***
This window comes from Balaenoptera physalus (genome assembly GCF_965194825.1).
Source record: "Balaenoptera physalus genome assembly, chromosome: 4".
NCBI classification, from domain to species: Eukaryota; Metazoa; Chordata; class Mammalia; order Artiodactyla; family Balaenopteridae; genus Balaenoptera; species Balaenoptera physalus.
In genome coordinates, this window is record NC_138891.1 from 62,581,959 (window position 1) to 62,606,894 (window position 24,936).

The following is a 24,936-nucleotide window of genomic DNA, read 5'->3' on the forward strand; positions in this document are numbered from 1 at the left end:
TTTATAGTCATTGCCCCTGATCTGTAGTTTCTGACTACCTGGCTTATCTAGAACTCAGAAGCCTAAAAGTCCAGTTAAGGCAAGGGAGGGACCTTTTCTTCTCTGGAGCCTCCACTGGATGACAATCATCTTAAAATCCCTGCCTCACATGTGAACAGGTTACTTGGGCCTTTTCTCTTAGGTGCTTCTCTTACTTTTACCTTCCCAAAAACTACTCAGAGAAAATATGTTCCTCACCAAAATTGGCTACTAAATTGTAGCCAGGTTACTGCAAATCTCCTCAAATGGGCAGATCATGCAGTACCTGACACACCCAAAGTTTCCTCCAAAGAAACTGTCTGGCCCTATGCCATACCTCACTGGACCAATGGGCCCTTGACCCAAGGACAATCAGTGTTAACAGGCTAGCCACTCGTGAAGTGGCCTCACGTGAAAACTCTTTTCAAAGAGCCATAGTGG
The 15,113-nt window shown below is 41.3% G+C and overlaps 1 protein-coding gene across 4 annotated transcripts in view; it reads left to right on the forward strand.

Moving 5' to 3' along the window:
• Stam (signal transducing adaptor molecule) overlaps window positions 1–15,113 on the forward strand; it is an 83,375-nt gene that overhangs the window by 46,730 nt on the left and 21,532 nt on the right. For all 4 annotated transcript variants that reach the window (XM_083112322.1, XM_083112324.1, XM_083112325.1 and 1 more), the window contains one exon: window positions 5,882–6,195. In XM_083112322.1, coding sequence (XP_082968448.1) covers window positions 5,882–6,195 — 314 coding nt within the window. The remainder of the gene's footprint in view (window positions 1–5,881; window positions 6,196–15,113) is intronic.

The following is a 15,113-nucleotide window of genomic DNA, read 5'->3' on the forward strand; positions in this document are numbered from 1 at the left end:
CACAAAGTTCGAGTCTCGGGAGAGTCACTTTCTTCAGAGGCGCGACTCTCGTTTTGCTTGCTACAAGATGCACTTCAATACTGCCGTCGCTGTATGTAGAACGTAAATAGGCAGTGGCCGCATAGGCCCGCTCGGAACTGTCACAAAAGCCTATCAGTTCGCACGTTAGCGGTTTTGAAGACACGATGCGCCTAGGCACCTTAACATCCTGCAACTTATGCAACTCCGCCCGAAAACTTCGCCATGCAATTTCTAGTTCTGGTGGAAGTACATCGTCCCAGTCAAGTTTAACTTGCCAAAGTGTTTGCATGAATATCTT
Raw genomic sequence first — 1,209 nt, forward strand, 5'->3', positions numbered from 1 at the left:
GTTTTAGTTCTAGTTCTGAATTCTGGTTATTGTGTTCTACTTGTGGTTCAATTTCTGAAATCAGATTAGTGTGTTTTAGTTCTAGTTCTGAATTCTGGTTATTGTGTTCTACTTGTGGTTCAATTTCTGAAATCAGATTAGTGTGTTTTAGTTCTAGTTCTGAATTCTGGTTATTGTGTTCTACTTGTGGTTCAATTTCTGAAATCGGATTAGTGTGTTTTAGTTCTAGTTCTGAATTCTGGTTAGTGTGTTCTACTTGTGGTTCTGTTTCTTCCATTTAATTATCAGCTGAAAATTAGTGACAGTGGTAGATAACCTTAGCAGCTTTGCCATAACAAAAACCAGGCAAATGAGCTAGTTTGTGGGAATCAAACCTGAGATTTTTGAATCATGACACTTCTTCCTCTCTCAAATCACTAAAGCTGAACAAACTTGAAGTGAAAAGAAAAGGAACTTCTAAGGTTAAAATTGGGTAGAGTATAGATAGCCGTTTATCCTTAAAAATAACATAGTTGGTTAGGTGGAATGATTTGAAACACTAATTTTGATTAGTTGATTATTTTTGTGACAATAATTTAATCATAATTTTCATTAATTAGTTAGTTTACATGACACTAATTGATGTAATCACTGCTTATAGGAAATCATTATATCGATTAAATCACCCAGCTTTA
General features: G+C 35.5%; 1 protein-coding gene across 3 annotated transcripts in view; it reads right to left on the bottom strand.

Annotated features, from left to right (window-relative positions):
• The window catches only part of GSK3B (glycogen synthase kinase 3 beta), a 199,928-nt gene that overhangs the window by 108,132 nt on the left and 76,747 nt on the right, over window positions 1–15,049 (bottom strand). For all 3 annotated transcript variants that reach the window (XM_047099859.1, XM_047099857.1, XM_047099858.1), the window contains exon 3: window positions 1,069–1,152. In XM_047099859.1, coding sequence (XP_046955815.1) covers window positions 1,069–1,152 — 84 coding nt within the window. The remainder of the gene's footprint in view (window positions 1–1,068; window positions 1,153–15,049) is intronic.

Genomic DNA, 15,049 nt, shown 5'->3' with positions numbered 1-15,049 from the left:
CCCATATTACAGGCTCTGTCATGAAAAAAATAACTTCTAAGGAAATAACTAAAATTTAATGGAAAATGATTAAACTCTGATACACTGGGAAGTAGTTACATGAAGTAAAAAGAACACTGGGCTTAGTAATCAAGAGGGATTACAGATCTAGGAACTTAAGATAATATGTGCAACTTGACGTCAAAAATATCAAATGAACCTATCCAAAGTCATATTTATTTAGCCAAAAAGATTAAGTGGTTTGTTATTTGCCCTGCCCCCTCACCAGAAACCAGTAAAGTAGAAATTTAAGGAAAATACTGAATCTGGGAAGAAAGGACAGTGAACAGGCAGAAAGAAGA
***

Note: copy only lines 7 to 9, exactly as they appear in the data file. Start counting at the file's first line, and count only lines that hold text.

The 15,113-nt window shown below is 41.3% G+C and overlaps 1 protein-coding gene across 4 annotated transcripts in view; it reads left to right on the forward strand.

Moving 5' to 3' along the window:
• Stam (signal transducing adaptor molecule) overlaps window positions 1–15,113 on the forward strand; it is an 83,375-nt gene that overhangs the window by 46,730 nt on the left and 21,532 nt on the right. For all 4 annotated transcript variants that reach the window (XM_083112322.1, XM_083112324.1, XM_083112325.1 and 1 more), the window contains one exon: window positions 5,882–6,195. In XM_083112322.1, coding sequence (XP_082968448.1) covers window positions 5,882–6,195 — 314 coding nt within the window. The remainder of the gene's footprint in view (window positions 1–5,881; window positions 6,196–15,113) is intronic.